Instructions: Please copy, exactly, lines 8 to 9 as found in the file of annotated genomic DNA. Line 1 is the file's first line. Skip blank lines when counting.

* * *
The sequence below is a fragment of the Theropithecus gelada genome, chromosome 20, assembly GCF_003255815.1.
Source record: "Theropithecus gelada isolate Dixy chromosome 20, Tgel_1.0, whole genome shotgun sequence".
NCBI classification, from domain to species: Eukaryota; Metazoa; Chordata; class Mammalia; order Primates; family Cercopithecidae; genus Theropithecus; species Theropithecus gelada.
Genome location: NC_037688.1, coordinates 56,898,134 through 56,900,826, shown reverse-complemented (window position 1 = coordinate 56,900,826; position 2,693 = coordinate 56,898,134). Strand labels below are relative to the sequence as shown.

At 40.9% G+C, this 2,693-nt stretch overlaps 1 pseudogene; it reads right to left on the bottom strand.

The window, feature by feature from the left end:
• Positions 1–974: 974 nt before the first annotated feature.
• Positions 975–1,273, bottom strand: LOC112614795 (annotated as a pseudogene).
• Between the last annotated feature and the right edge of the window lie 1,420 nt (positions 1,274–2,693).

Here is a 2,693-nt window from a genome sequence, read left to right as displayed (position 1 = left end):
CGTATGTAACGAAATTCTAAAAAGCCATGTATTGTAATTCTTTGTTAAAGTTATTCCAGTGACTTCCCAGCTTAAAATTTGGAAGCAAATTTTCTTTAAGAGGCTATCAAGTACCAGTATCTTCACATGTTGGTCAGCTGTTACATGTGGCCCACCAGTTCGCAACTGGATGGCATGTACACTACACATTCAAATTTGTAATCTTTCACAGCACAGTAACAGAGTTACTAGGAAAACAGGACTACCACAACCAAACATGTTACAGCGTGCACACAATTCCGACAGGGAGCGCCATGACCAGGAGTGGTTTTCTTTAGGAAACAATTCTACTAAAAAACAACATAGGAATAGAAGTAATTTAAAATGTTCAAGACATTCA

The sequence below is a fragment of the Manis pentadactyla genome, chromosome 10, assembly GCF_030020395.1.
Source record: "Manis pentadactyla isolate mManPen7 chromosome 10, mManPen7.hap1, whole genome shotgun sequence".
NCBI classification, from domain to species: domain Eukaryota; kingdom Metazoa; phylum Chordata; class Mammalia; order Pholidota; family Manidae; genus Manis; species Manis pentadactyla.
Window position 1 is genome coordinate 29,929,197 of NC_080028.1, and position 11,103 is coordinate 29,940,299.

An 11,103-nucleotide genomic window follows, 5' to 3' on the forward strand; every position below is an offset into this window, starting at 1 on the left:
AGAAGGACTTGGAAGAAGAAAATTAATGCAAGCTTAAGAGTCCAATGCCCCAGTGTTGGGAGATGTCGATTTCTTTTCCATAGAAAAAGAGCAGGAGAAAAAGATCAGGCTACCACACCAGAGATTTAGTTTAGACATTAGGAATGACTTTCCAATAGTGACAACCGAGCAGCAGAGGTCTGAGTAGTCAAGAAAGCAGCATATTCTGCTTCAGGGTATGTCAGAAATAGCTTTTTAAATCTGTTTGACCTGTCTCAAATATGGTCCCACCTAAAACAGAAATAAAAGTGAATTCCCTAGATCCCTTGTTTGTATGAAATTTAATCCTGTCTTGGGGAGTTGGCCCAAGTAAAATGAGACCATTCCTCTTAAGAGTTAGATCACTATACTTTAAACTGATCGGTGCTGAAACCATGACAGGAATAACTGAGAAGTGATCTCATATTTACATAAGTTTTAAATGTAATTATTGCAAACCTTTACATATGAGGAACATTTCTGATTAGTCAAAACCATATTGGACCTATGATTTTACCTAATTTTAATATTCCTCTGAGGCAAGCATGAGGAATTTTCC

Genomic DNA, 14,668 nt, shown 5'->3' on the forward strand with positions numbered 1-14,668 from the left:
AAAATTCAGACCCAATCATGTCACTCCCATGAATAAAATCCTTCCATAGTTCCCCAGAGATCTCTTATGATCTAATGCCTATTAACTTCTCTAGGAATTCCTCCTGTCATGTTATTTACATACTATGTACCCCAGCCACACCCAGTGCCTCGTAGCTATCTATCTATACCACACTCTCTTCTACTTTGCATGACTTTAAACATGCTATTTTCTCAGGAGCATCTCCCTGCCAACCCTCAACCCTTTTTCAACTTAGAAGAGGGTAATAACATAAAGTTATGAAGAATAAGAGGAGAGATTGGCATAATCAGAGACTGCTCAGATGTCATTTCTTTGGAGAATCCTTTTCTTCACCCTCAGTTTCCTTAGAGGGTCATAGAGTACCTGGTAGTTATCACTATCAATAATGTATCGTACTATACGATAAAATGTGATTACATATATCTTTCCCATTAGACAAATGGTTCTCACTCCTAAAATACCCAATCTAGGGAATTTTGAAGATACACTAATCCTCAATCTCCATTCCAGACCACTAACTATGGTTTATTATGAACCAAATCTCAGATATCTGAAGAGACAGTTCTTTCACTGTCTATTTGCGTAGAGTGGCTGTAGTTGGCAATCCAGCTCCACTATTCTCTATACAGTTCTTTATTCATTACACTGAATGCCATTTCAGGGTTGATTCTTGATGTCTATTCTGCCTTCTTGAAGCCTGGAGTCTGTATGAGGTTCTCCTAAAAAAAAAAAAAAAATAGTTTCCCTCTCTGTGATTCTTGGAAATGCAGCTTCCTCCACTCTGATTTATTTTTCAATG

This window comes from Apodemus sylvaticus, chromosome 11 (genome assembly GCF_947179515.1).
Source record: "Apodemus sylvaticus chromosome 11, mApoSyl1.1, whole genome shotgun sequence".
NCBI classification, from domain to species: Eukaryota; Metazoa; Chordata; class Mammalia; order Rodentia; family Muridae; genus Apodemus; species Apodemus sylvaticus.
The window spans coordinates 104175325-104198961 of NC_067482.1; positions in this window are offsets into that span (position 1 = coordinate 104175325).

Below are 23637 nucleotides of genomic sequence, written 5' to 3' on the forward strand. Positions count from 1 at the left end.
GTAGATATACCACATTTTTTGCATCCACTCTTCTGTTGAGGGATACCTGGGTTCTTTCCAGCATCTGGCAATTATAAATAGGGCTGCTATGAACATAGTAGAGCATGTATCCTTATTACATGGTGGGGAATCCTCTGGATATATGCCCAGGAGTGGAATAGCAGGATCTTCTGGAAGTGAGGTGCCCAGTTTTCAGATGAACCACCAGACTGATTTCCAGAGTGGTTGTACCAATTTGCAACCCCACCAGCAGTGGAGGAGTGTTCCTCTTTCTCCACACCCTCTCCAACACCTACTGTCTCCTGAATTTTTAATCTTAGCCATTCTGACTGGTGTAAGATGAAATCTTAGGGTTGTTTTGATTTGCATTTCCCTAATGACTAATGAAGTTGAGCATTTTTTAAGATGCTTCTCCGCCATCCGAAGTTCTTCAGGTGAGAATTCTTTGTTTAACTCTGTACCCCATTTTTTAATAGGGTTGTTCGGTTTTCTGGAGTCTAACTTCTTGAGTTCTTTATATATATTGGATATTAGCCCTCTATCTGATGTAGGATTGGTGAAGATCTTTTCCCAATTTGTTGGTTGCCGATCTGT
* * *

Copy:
• Positions 975–1,273, bottom strand: LOC112614795 (annotated as a pseudogene).
• Between the last annotated feature and the right edge of the window lie 1,420 nt (positions 1,274–2,693).